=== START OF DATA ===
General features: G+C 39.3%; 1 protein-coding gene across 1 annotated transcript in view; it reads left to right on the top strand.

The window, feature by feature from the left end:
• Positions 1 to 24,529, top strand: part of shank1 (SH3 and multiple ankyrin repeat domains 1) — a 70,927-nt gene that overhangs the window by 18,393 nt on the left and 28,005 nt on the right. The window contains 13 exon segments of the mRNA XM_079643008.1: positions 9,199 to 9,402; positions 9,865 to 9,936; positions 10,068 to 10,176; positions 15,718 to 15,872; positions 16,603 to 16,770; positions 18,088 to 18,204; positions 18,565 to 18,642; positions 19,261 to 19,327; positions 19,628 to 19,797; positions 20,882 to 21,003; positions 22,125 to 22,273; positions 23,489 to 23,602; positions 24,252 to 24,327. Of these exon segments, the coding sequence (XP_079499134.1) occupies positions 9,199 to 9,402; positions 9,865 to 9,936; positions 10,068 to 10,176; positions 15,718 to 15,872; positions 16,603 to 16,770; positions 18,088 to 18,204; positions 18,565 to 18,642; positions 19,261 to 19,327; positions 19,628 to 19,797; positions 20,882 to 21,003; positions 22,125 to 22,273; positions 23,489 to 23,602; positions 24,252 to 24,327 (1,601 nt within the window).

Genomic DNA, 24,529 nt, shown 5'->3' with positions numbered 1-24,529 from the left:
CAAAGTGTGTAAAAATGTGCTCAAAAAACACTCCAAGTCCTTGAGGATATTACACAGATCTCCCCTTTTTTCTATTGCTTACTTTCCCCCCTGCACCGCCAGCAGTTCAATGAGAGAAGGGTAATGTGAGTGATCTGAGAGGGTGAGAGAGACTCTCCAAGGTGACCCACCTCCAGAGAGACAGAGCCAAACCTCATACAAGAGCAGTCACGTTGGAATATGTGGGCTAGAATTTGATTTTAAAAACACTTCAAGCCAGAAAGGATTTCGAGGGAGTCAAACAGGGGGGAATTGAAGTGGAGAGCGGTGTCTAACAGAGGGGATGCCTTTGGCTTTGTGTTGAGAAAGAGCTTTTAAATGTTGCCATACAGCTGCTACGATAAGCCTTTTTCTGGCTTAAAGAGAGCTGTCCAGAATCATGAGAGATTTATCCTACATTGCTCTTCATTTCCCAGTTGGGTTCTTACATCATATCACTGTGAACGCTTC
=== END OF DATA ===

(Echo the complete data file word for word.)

General features: G+C 39.3%; 1 protein-coding gene across 1 annotated transcript in view; it reads left to right on the top strand.

The window, feature by feature from the left end:
• Positions 1 to 24,529, top strand: part of shank1 (SH3 and multiple ankyrin repeat domains 1) — a 70,927-nt gene that overhangs the window by 18,393 nt on the left and 28,005 nt on the right. The window contains 13 exon segments of the mRNA XM_079643008.1: positions 9,199 to 9,402; positions 9,865 to 9,936; positions 10,068 to 10,176; positions 15,718 to 15,872; positions 16,603 to 16,770; positions 18,088 to 18,204; positions 18,565 to 18,642; positions 19,261 to 19,327; positions 19,628 to 19,797; positions 20,882 to 21,003; positions 22,125 to 22,273; positions 23,489 to 23,602; positions 24,252 to 24,327. Of these exon segments, the coding sequence (XP_079499134.1) occupies positions 9,199 to 9,402; positions 9,865 to 9,936; positions 10,068 to 10,176; positions 15,718 to 15,872; positions 16,603 to 16,770; positions 18,088 to 18,204; positions 18,565 to 18,642; positions 19,261 to 19,327; positions 19,628 to 19,797; positions 20,882 to 21,003; positions 22,125 to 22,273; positions 23,489 to 23,602; positions 24,252 to 24,327 (1,601 nt within the window).

Genomic DNA, 24,529 nt, shown 5'->3' with positions numbered 1-24,529 from the left:
CAAAGTGTGTAAAAATGTGCTCAAAAAACACTCCAAGTCCTTGAGGATATTACACAGATCTCCCCTTTTTTCTATTGCTTACTTTCCCCCCTGCACCGCCAGCAGTTCAATGAGAGAAGGGTAATGTGAGTGATCTGAGAGGGTGAGAGAGACTCTCCAAGGTGACCCACCTCCAGAGAGACAGAGCCAAACCTCATACAAGAGCAGTCACGTTGGAATATGTGGGCTAGAATTTGATTTTAAAAACACTTCAAGCCAGAAAGGATTTCGAGGGAGTCAAACAGGGGGGAATTGAAGTGGAGAGCGGTGTCTAACAGAGGGGATGCCTTTGGCTTTGTGTTGAGAAAGAGCTTTTAAATGTTGCCATACAGCTGCTACGATAAGCCTTTTTCTGGCTTAAAGAGAGCTGTCCAGAATCATGAGAGATTTATCCTACATTGCTCTTCATTTCCCAGTTGGGTTCTTACATCATATCACTGTGAACGCTTC